Repetition Recognition

In his first televised interview for his book A Higher Loyalty – Truth, Lies and Leadership, former FBI Director James Comey used strong, proven methods on how to own your message — ones that any public speaker could mimic.

In Comey’s prime-time interview with George Stephanopoulos on April 15, Comey called President Donald Trump a “person who sees moral equivalence in Charlottesville, who talks about and treats women like they’re pieces of meat, who lies constantly.”

Axios spotted repetition early in Comey’s book tour, pointing the very next morning, “Comey used almost identical wording in an interview in…USA Today, calling Trump ‘someone who is able to see moral equivalence in Charlottesville or to speak and treat women like they’re pieces of meat and to lie constantly.’”

This verbatim tactic is not surprising to any public speaker who knows how to control his or her own message. There is no need to change wording, examples or opinions with every new set of questions.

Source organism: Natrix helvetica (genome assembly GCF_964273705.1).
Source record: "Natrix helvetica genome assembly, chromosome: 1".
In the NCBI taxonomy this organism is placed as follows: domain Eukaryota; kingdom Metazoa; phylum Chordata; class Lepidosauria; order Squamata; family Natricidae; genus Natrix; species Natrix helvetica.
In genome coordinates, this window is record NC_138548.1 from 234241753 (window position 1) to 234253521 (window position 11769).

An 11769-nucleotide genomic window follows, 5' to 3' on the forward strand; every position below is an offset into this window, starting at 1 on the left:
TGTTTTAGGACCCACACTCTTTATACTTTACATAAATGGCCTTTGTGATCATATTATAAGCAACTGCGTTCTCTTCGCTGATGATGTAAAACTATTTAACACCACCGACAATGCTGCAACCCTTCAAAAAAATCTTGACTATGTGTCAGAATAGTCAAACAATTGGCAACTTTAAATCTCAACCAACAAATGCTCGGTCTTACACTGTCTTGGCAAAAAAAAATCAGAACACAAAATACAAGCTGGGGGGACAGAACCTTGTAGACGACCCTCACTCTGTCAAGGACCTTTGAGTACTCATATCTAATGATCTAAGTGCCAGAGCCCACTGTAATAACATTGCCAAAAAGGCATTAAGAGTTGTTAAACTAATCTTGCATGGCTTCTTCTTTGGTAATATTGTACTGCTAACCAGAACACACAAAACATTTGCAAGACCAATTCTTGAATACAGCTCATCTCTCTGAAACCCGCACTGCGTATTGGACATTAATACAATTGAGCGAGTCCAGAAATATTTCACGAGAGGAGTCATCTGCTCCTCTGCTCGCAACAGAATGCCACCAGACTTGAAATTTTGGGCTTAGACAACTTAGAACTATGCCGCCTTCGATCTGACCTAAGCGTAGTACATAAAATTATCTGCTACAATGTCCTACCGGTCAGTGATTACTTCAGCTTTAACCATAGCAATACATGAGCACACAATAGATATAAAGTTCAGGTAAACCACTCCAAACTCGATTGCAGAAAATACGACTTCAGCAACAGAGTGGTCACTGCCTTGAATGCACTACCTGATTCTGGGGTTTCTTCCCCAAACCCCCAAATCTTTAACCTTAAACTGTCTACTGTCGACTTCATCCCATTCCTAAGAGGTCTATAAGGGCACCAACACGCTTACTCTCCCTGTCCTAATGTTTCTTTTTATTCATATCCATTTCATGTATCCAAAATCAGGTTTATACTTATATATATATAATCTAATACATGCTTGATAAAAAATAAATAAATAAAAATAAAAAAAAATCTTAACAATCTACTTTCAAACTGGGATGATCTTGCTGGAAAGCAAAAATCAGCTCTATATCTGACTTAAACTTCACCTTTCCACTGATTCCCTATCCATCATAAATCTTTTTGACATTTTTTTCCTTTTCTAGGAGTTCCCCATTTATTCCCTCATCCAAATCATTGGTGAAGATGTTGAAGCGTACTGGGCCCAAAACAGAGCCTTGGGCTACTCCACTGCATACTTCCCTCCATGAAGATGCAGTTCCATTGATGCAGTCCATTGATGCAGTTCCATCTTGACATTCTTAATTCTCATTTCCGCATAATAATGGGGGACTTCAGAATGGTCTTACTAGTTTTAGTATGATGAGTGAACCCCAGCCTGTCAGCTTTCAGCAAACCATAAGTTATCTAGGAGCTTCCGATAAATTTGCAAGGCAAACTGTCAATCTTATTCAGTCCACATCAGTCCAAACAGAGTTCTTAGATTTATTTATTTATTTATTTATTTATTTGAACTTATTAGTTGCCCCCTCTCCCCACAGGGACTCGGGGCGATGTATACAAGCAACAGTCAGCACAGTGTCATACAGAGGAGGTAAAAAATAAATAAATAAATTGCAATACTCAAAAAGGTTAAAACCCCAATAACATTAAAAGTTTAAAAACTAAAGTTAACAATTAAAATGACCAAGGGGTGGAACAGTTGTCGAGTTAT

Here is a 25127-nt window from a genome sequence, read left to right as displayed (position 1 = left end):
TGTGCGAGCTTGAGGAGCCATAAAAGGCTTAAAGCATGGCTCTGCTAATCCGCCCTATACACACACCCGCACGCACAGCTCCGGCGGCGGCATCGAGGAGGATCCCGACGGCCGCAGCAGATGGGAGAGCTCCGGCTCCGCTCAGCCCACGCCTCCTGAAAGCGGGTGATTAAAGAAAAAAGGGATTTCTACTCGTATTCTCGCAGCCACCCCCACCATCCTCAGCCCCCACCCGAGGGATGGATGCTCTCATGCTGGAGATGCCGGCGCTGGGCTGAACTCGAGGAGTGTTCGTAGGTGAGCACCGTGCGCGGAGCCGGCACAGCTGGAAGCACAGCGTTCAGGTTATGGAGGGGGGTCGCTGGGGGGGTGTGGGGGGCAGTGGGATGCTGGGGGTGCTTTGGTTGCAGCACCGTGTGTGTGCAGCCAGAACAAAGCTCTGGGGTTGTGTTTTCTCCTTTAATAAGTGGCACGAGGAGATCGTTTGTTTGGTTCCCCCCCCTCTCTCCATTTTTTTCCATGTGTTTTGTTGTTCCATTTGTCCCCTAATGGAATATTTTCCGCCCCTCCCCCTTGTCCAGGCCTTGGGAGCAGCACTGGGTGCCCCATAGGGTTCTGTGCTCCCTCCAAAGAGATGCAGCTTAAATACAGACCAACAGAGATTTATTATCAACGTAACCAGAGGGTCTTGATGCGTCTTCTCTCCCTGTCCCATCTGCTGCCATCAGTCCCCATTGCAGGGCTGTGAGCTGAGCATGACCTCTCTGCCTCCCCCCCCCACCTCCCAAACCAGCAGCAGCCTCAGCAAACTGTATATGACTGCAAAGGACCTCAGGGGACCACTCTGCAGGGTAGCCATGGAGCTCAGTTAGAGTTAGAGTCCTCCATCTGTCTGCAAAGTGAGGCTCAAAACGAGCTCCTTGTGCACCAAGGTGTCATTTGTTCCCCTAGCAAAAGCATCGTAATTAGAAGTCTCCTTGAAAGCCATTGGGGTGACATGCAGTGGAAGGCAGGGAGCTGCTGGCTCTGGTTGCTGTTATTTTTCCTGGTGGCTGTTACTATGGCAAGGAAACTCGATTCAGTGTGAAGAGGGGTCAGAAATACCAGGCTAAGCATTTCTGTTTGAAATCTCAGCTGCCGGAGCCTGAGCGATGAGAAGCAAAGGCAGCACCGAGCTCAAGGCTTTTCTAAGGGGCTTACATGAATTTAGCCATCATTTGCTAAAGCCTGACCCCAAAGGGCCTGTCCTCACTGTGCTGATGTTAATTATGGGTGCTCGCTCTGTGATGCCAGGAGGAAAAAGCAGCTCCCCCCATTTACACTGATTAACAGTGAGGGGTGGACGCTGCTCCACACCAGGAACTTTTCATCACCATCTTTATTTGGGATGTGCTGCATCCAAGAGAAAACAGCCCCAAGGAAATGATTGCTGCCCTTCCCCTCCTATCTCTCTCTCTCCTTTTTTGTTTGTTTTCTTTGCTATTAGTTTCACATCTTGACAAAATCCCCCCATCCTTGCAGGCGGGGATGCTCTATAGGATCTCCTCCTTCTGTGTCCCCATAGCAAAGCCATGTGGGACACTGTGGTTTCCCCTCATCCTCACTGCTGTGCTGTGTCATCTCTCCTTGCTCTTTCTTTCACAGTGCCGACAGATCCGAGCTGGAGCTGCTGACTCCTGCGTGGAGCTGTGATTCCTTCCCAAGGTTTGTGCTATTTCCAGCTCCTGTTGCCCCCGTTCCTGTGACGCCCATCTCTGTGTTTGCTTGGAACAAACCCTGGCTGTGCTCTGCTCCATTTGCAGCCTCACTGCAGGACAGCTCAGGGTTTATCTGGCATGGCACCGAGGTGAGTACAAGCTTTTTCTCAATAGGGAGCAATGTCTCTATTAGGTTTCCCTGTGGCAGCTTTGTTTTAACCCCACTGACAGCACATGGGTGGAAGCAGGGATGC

Expect Comey’s comments to vary minimally in the first round of his media interviews regarding his tell-all. Why? Because he knows what he wants to say, (perhaps more importantly) what he is not willing to say, and won’t be swayed by interviewers with leading questions, opinions disguised as questions — or even veiled accusations.

Axios AM’s Mike Allen noted, “Comey made it clear that, like a skilled political candidate, he’ll be repeating a specific message with fervor and discipline on a coast-to-coast book tour that includes a saturation schedule of interviews and audience events.”

Fervor and discipline. If only every person who did a media interview or spoke to a crowd used this one-two punch. If every knowledgable person came to a microphone with fervor and discipline — a passionate message and the rigor to keep that message focussed — then every interview, panel discussion and board meeting would be infinitely more effective.

The best speakers own their message. They prepare what they want to get across, and how to best drive a point home. They don’t deviate from it. After all, regardless of what type of questions are thrown at them, what kind of atmosphere is created or even whether an interviewer has an agenda, the speaker has the right answer already thought out. And they convey it with fervor and discipline.